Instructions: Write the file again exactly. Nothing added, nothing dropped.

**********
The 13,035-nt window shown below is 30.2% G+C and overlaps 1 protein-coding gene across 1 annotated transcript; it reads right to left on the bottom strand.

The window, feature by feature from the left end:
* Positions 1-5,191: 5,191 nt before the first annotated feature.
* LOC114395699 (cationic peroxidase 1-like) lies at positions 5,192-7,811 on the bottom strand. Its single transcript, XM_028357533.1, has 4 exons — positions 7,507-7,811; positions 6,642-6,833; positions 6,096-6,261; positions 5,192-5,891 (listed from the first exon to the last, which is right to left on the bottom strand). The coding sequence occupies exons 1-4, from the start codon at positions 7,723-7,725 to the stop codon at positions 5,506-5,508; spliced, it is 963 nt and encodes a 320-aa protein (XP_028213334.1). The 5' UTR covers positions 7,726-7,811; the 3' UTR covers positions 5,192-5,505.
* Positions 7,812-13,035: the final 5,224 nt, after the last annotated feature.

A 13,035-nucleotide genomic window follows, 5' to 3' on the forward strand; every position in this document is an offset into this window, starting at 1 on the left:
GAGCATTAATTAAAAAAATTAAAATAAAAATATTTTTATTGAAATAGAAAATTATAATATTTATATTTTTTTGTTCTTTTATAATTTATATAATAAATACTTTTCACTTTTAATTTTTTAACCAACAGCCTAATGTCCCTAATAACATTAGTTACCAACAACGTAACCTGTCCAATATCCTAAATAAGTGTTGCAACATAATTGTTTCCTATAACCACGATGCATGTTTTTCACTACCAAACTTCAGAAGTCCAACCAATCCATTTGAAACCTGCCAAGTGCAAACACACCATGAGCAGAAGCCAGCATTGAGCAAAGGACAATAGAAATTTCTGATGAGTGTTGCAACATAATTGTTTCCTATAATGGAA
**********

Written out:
The 13,035-nt window shown below is 30.2% G+C and overlaps 1 protein-coding gene across 1 annotated transcript; it reads right to left on the bottom strand.

The window, feature by feature from the left end:
* Positions 1-5,191: 5,191 nt before the first annotated feature.
* LOC114395699 (cationic peroxidase 1-like) lies at positions 5,192-7,811 on the bottom strand. Its single transcript, XM_028357533.1, has 4 exons — positions 7,507-7,811; positions 6,642-6,833; positions 6,096-6,261; positions 5,192-5,891 (listed from the first exon to the last, which is right to left on the bottom strand). The coding sequence occupies exons 1-4, from the start codon at positions 7,723-7,725 to the stop codon at positions 5,506-5,508; spliced, it is 963 nt and encodes a 320-aa protein (XP_028213334.1). The 5' UTR covers positions 7,726-7,811; the 3' UTR covers positions 5,192-5,505.
* Positions 7,812-13,035: the final 5,224 nt, after the last annotated feature.

A 13,035-nucleotide genomic window follows, 5' to 3' on the forward strand; every position in this document is an offset into this window, starting at 1 on the left:
GAGCATTAATTAAAAAAATTAAAATAAAAATATTTTTATTGAAATAGAAAATTATAATATTTATATTTTTTTGTTCTTTTATAATTTATATAATAAATACTTTTCACTTTTAATTTTTTAACCAACAGCCTAATGTCCCTAATAACATTAGTTACCAACAACGTAACCTGTCCAATATCCTAAATAAGTGTTGCAACATAATTGTTTCCTATAACCACGATGCATGTTTTTCACTACCAAACTTCAGAAGTCCAACCAATCCATTTGAAACCTGCCAAGTGCAAACACACCATGAGCAGAAGCCAGCATTGAGCAAAGGACAATAGAAATTTCTGATGAGTGTTGCAACATAATTGTTTCCTATAATGGAA